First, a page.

Francisco Navarrete Sitja (Chile. 1986) is a visual artist and researcher whose work specifically engages the relationship between representation, territory, nature and non-human materialities as manifested in multiple environments, from landscape to expectations in relation to identity.

His work addresses the hegemonic narratives and perception of collective territorial imaginaries and symbolic senses attributed to the materialities that articulate those imaginaries. His intention is to interrogate the historicity of different socio-political contexts and explore the instrumental relations that underlie them. He works by combining Practice-Based Collaborative Research with expressions of visual language, archives, legal documentation, graphics, video animation, soundscapes, and contemporary images through different strategies, forms, and media.

He researches, creates, and communicates about socio-ecological issues that affect communities and lifestyles in part-urban, rural and mountain areas in South America and southern Europe. He has worked with communities that share memories and imbalances due to extractivism, depopulation, and climate crisis, among others. In this sense, he has participated, managed, and co-produced artistic-educational projects with a creative approach combining arts-based research practices, fieldwork, participatory process, and cultural intermediation; establishing multidisciplinary collaborations among artistic and scientific practices, and cooperation networks between social, cultural, environmental and institutional agents.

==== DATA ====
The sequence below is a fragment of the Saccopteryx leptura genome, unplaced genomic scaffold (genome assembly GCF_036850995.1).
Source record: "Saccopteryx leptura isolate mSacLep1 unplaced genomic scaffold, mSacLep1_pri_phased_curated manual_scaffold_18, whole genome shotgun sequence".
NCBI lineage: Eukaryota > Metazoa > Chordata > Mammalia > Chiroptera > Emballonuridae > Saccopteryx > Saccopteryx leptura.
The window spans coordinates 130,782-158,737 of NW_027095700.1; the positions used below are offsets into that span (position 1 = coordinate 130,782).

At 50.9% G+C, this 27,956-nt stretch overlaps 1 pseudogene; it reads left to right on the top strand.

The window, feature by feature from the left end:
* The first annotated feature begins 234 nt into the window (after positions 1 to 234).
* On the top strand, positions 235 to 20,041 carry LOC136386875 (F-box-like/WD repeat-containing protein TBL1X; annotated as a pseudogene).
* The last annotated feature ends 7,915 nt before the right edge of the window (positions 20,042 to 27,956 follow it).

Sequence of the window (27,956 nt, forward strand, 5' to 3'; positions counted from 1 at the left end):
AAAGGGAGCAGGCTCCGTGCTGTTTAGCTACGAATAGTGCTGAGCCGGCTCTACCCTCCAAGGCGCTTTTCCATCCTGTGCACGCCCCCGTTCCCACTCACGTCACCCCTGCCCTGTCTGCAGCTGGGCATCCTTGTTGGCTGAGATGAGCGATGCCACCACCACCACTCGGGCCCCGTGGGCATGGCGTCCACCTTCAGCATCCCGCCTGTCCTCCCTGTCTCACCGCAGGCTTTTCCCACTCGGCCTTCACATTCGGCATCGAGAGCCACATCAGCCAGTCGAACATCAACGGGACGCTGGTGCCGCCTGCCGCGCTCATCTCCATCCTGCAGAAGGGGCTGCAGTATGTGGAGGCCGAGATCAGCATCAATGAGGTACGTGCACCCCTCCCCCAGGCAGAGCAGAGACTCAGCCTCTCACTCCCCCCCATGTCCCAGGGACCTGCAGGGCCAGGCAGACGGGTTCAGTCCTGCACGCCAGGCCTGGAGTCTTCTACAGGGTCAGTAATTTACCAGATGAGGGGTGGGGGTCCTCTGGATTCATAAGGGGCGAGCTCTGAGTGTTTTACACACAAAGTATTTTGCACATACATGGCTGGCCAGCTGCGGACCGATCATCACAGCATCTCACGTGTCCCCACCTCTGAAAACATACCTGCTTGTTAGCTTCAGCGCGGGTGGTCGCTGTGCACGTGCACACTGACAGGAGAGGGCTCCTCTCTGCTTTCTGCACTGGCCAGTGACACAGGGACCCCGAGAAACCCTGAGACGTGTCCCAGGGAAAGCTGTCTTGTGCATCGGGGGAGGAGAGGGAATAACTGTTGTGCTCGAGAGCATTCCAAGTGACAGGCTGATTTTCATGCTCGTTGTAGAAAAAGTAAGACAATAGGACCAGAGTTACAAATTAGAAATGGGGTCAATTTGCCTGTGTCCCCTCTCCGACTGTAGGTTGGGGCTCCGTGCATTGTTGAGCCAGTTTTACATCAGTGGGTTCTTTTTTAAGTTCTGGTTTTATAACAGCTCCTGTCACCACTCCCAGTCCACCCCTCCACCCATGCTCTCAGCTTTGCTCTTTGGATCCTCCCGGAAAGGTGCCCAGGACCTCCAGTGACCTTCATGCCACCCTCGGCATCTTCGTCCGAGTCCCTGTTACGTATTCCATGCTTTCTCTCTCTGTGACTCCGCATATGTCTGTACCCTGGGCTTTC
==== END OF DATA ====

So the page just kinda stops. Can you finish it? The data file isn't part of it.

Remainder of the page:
His background in fine arts, critical-theory, cultural management and mediation, is the foundation that shapes his practice and worldview. Incentivizing social transformation through awareness and the development of new subjectivities, is key to his practice and he attempts this through an intersection between artistic research, critical-theory, feminist-practices, social-ecology, and decolonialist theory. His background has given tools and experiences to delve into art’s potential as a transformative agent. He strives for projecting his social commitment through communities and territory that are in close relationship with their environment and their population, which favor the processes of identification, participation, self-esteem, and social cohesion.

He studied Fine Arts (BA) and Visual Arts (MA) at the Universidad de Chile, and Fine Arts (BA) at the University of Barcelona, and is a graduate of the Independent Studies Programme at Museu d’Art Contemporani de Barcelona MACBA (ES). Currently, he is co-director of L’Aquila Reale Centro d’Arte e Natura di Civitella di Licenza, in Valle Dell’Aniene, Italy. |

FIELDWORK Q&A – May 2020

How is fieldwork part of your practice?
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How would you describe your fieldwork activity?
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How are you currently sharing your fieldwork?
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